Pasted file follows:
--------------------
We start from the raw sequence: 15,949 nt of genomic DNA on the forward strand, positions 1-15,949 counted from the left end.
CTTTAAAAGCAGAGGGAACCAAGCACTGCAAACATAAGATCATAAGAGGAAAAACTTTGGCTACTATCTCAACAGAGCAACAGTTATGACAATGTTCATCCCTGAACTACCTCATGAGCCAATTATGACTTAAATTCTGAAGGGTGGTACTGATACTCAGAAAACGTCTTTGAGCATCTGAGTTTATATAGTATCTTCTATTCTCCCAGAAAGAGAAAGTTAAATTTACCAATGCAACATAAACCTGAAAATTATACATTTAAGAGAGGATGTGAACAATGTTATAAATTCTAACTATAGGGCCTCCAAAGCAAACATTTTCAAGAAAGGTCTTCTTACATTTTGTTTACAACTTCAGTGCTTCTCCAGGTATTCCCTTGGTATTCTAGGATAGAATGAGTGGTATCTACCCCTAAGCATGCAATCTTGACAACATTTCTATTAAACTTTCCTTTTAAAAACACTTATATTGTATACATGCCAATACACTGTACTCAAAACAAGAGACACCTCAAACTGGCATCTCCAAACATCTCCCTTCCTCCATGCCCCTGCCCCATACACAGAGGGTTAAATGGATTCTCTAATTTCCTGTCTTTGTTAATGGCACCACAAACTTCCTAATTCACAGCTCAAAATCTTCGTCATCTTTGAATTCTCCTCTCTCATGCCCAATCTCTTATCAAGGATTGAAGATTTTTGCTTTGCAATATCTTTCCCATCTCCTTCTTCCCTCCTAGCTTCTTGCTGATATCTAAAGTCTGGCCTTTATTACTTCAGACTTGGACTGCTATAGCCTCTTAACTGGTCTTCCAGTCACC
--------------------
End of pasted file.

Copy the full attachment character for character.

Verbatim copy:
We start from the raw sequence: 15,949 nt of genomic DNA on the forward strand, positions 1-15,949 counted from the left end.
CTTTAAAAGCAGAGGGAACCAAGCACTGCAAACATAAGATCATAAGAGGAAAAACTTTGGCTACTATCTCAACAGAGCAACAGTTATGACAATGTTCATCCCTGAACTACCTCATGAGCCAATTATGACTTAAATTCTGAAGGGTGGTACTGATACTCAGAAAACGTCTTTGAGCATCTGAGTTTATATAGTATCTTCTATTCTCCCAGAAAGAGAAAGTTAAATTTACCAATGCAACATAAACCTGAAAATTATACATTTAAGAGAGGATGTGAACAATGTTATAAATTCTAACTATAGGGCCTCCAAAGCAAACATTTTCAAGAAAGGTCTTCTTACATTTTGTTTACAACTTCAGTGCTTCTCCAGGTATTCCCTTGGTATTCTAGGATAGAATGAGTGGTATCTACCCCTAAGCATGCAATCTTGACAACATTTCTATTAAACTTTCCTTTTAAAAACACTTATATTGTATACATGCCAATACACTGTACTCAAAACAAGAGACACCTCAAACTGGCATCTCCAAACATCTCCCTTCCTCCATGCCCCTGCCCCATACACAGAGGGTTAAATGGATTCTCTAATTTCCTGTCTTTGTTAATGGCACCACAAACTTCCTAATTCACAGCTCAAAATCTTCGTCATCTTTGAATTCTCCTCTCTCATGCCCAATCTCTTATCAAGGATTGAAGATTTTTGCTTTGCAATATCTTTCCCATCTCCTTCTTCCCTCCTAGCTTCTTGCTGATATCTAAAGTCTGGCCTTTATTACTTCAGACTTGGACTGCTATAGCCTCTTAACTGGTCTTCCAGTCACC